SK Corp. of South Korea has decided to invest in Monolith Materials Inc. of the United States in order to add ‘turquoise’ hydrogen to its hydrogen value chain.
SK Corp. announced that it has signed a deal to acquire Monolith’s stakes as a strategic partner, allowing it to tap into the company’s original clean hydrogen production technology. The deal’s financial terms aren’t being disclosed at Monolith’s request, but industry sources estimate that SK’s stake in the Nebraska-based firm is worth tens of millions of dollars.
The Korean firm will also have a seat on Monolith’s board of directors as a result of its investment. NextEra Energy Resources, a North American leader in clean energy, has also contributed to the funding.
Monolith, which was founded in 2012, is the first commercial-scale turquoise hydrogen production facility in the world, which began operations in June of last year. It has developed a technology for converting natural gas into high purity clean hydrogen and carbon black, a solid carbon material used in automotive tires and machinery rubber parts. The company is seeing a lot of interest from tire manufacturers all over the world who are looking to move away from carbon materials.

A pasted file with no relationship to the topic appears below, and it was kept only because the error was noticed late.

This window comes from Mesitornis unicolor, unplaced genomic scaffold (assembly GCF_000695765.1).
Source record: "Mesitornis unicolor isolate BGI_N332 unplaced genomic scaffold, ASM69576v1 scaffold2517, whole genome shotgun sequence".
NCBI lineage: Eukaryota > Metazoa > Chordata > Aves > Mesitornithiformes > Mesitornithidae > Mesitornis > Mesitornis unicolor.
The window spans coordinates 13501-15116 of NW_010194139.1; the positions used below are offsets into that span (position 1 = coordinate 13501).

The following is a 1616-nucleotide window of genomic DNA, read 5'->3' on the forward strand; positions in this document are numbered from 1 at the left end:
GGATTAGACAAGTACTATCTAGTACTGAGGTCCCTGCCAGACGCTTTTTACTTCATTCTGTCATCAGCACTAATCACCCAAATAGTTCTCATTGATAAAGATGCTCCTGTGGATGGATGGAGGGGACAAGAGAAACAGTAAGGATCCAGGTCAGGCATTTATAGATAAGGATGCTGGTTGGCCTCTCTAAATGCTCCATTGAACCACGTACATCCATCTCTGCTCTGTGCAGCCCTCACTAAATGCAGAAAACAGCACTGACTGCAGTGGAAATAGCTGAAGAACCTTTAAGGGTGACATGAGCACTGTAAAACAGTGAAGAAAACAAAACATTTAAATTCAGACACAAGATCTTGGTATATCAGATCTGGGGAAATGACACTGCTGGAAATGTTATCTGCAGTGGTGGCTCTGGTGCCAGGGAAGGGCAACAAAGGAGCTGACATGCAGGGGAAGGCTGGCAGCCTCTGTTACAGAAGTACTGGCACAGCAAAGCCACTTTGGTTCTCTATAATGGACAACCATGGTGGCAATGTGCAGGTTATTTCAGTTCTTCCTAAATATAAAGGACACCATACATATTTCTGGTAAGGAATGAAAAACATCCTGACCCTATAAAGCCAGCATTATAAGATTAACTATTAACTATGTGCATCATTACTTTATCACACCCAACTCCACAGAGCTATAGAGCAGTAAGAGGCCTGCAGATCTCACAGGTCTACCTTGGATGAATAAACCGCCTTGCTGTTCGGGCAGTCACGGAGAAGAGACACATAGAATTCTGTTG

Together with blue and green hydrogen, turquoise hydrogen, which does not emit carbon dioxide, is considered cleaner hydrogen. It’s a popular alternative to expensive green hydrogen because it uses less energy to produce and doesn’t require carbon capture and storage, which is required in blue hydrogen production, according to SK.
By 2025, SK hopes to be a leader in the clean hydrogen energy sector, with a comprehensive hydrogen value chain encompassing production, distribution, and consumption.
Starting in 2023, the company plans to produce 30,000 tons of liquid hydrogen using byproduct hydrogen generated at its oil refinery, SK Incheon Petrochem, and 250,000 tons of environmentally friendly hydrogen starting in 2025.
In January, as part of its grand plan, SK Group purchased a 9.9% stake in US-based hydrogen fuel cell manufacturer Plug Power Inc. and agreed to establish a hydrogen joint venture in Korea to gain access to Asian markets.